Intersecting Lives of Three Women in Tel Aviv
Fri September 19
2008, 7:00 & 9:00
A complex, often comedic portrait of contemporary life in Israel, JELLYFISH tells the story of three Israeli women living in Tel Aviv: Batia (Sarah Adler), a catering waitress, who takes in a young child she discovers, apparently abandoned, at a local beach; Keren (Noa Knoller), the bride at a wedding in the Caribbean at which Batya is one of the servers; and Joy (Ma-nenita De Latorre), one of the wedding guests, a maid who is brought by her employer from the Phillippines and frets about having left her young son at home without her. When Keren breaks her leg climbing out of a toilet stall during her reception, her dream vacation is derailed and the three characters' paths cross, divide, and cross again.
Review by J. Hoberman, Village Voice
Predicated on the spectacle of functionally depressed types stuck in mildly ridiculous situations not entirely of their own making, the Israeli ensemble comedy Jellyfish has an emotional resonance beyond its controlled slapstick and deadpan sight gags. A beautiful bride is trapped in a toilet stall—don’t ask—and, breaking her leg upon climbing out, is forced to relocate her honeymoon from a Caribbean dream beach to a Tel Aviv dump. A non-Hebrew-speaking, exceedingly homesick Filipina guest worker is hired to look after a particularly unpleasant old lady, who is herself longing for—while also repelling—the attentions of her equally difficult grown daughter. A klutzy yet appealing waitress breaks up with her boyfriend and is briefly adopted by a mysterious, wide-eyed five-year-old who walks naked out of the Mediterranean. These couples become estranged and reconciled in various ways and occasionally cross paths. Co-directed by the bestselling Israeli writer Etgar Keret and his wife, dramatist-director Shira Geffen, Jellyfish regards its essentially lonely characters with a gaze both tender and lethal. An Israeli movie with neither politics nor religion—and only one casual, if fraught, mention of the Holocaust—Jellyfish bespeaks an underlying desire for normality that’s as poignant and fantastic as Keret and Geffen’s modest, shabby Tel Aviv settings.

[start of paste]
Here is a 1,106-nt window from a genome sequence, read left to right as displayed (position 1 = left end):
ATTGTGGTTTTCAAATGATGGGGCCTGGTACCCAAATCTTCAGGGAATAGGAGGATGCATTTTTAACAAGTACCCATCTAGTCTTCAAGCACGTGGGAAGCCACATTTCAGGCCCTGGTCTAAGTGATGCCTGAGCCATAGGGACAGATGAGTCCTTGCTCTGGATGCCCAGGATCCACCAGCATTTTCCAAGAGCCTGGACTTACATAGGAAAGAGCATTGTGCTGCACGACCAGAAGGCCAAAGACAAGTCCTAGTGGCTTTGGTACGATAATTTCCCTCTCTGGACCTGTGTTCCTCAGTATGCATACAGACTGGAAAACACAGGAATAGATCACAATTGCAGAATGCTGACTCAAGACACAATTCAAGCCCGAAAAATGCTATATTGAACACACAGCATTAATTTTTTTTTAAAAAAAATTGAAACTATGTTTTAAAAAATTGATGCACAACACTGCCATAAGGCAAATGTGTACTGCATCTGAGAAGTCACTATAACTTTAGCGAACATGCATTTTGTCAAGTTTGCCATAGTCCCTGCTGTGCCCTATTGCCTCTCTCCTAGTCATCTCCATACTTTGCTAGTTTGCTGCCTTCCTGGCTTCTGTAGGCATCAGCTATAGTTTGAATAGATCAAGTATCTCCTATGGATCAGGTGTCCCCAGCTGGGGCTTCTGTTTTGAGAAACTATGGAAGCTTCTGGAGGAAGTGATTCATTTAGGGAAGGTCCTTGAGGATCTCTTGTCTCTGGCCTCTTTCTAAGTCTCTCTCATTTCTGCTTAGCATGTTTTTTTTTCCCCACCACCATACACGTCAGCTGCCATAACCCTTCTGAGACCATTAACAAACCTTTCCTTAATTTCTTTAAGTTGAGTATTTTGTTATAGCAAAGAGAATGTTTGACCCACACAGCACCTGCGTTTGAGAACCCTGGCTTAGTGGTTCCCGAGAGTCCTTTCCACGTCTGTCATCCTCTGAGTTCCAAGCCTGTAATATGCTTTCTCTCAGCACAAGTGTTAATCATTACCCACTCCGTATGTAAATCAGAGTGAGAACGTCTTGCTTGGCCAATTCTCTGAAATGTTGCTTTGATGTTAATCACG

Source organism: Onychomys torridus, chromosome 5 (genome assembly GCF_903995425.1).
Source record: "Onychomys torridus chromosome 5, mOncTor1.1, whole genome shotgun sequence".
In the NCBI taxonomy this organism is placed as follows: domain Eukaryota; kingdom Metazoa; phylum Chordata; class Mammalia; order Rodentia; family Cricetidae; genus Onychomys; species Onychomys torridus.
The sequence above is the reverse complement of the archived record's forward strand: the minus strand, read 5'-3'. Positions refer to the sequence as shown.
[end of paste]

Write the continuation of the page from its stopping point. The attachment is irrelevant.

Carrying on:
To see a trailer and read a review, visit InternationalFilmSeries.com.